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Vladimir Putin opening of St Petersburg International Economic Forum

| Saint Petersburg (Russia)
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I am very glad to welcome all of you to the 20th St Petersburg International Economic Forum.

To start with, looking at this hall I cannot but recall how such forums began. I cannot but recall that it was initiated by the first mayor of this city, Anatoly Sobchak. Twenty years, or even more, have passed since then. It started as a regional forum although we organised it then as members of the city administration. Today it has turned into a major venue where people can meet, talk about problems and exchange opinions.

First of all, I would like to thank the heads of international organisations, leaders of states, respected political figures and business representatives who responded to our invitation.

The St Petersburg Forum has traditionally served as a venue for discussing strategic issues. Such conversation is all the more important now that the world is undergoing a serious transformation, when deep changes are affecting practically all areas of life.

I would like to take this opportunity to share with you my assessments and thoughts, to tell you how we view Russia in a changing world. And I would like to start with the systemic problems that are besetting the global economy and practically all countries.

True, after the 2008–2009 crisis, we managed to partially balance our financial accounts, limit but not overcome the debt increase problem and make cash flow more transparent and manageable.

However, the structural problems accumulated by the global economy still persist, and we have not yet put our economy on the growth trajectory.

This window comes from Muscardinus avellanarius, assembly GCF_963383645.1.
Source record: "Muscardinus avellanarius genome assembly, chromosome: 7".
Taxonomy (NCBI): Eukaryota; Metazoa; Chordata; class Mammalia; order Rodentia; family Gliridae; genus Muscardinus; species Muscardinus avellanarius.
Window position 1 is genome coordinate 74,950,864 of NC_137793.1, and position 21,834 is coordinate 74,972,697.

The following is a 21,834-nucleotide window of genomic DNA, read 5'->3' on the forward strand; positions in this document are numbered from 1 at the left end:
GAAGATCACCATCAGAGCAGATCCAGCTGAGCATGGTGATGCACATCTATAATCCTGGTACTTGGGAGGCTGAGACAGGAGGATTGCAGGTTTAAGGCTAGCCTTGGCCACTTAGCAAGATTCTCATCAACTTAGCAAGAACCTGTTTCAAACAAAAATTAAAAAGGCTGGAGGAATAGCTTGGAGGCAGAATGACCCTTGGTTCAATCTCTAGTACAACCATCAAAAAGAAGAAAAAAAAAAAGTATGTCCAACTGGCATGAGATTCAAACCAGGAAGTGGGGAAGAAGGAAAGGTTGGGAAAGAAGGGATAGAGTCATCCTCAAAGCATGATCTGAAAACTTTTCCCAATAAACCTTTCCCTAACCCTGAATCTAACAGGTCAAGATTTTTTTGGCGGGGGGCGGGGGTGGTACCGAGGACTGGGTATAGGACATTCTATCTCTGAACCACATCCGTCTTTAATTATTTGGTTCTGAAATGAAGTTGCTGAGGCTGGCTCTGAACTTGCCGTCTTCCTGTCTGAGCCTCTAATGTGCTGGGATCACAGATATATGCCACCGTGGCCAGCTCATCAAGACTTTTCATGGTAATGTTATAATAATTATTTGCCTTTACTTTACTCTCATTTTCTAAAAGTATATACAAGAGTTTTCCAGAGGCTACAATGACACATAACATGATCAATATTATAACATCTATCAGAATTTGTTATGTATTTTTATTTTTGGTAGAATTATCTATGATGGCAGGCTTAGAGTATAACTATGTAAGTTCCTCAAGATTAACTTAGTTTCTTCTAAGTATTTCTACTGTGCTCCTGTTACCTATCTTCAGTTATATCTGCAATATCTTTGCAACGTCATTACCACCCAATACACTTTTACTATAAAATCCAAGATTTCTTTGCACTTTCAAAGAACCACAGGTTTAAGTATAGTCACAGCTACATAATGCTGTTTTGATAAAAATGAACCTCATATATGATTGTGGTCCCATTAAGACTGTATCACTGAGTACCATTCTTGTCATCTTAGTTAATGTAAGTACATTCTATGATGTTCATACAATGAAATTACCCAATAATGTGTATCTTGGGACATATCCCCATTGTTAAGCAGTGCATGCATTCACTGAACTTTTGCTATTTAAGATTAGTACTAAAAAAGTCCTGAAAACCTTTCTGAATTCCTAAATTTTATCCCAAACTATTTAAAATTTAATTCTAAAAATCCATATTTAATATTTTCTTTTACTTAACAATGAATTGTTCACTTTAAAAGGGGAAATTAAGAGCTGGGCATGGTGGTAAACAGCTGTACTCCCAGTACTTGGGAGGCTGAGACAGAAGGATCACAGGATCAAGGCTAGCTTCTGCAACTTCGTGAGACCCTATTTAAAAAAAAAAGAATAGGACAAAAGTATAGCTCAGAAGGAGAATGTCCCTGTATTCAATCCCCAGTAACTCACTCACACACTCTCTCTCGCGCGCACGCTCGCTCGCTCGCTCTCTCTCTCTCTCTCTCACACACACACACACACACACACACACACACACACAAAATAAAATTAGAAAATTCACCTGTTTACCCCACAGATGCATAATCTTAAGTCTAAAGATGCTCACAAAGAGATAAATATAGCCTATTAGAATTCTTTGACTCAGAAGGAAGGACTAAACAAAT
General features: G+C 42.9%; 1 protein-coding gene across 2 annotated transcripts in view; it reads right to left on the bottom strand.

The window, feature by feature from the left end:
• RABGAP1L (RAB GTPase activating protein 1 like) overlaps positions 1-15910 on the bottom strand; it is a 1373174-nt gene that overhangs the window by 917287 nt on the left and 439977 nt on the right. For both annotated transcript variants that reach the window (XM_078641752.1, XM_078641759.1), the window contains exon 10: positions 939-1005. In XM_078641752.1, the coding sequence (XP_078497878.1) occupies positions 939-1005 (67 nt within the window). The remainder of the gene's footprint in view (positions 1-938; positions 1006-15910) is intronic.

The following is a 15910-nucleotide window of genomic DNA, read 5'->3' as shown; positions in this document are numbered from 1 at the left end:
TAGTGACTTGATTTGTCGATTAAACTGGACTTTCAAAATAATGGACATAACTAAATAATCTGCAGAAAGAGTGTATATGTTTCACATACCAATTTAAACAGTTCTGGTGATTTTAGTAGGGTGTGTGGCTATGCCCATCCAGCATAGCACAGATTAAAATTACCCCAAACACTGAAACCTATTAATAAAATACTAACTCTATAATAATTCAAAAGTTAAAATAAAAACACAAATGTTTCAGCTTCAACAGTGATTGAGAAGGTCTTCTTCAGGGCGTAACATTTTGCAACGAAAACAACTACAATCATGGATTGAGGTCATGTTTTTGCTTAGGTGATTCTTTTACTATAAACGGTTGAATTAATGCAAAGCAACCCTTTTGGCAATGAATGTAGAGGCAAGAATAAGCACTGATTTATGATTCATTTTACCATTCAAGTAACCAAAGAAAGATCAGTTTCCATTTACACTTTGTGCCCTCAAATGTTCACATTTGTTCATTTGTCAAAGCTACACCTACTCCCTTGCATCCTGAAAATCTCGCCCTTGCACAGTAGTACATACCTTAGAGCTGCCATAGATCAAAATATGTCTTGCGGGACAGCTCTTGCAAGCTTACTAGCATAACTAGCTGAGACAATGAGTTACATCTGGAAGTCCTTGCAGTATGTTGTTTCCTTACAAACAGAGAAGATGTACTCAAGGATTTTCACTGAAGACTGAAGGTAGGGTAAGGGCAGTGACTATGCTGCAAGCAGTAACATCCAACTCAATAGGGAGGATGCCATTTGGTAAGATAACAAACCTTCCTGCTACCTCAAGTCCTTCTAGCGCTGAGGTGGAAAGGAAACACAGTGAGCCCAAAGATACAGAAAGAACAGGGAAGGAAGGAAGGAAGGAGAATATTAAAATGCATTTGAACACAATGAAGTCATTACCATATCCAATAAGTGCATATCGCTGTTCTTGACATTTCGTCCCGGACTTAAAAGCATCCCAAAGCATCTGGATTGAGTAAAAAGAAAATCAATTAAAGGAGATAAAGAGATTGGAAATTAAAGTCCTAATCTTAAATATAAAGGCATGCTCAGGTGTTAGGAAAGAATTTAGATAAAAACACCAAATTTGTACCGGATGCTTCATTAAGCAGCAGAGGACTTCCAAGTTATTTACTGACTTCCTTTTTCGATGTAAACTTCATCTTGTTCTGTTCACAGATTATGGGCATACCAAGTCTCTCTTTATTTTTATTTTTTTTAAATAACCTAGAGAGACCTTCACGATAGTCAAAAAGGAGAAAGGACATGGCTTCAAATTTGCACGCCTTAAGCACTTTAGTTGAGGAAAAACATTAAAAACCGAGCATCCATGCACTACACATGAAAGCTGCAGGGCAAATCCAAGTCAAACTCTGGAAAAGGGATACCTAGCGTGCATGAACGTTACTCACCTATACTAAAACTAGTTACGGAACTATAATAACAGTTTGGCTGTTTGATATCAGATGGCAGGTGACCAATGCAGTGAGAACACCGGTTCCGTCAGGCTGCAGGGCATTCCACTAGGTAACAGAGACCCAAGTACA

Incidentally, current geopolitical tensions are related, to some extent, to economic uncertainty and the exhausting of the old sources of growth. There is a risk it may increase or even be artificially provoked. It is our common interest to find a creative and constructive way out of this situation.

The world’s leading economies are looking for sources of growth, and they are looking to capitalise on the enormous existing and growing potential of digital and industrial technologies, robotics, energy, biotechnology, medicine and other fields. Discoveries in these areas can lead to true technological revolutions, to an explosive growth of labour productivity. This is already happening and will happen inevitably; there is impending restructuring of entire industries, the devaluation of many facilities and assets. This will alter the demand for skills and competencies, and competition will escalate in both traditional and emerging markets.

In fact, even today we can see attempts to secure or even monopolise the benefits of next generation technologies. This, I think, is the motive behind the creation of restricted areas with regulatory barriers to reduce the cross-flow of breakthrough technologies to other regions of the world with fairly tight control over cooperation chains for maximum gain from technological advances. We have discussed this with our colleagues; some say it is possible. I think not. One can control the spread of certain technologies for a while, but in today’s world it would be next to impossible to keep them in a contained area, even a large area. Yet, these efforts could lead to basic sciences, now open to sharing of knowledge and information through joint projects, getting closed too, with separation barriers coming up.

However, the scale of technological, economic problems and the objective situation we are in – their scale and nature suggest that we can develop effectively only together, by building cooperation. We believe that such cooperation can be effectively built as part of a flexible and open integration environment that encourages competition in scientific research, a variety of technological solutions that allow the participating countries to fully employ their competence and their potential. In 2011, with Belarus and Kazakhstan, and relying on the dense network of cooperative relationships we inherited from the Soviet Union, we formed a common customs space, and then upgraded it to the Eurasian Economic Union. The initiator of this project is here with us today, on this very panel. It is President of Kazakhstan Nursultan Nazarbayev.

We are deepening our integration gradually, and are removing obstacles to commerce and the movement of investment, technology and workforce. We are implementing an industrial and technological cooperation programme already, and are forming a common service market incrementally. Common energy, oil and gas and financial markets will emerge by 2025.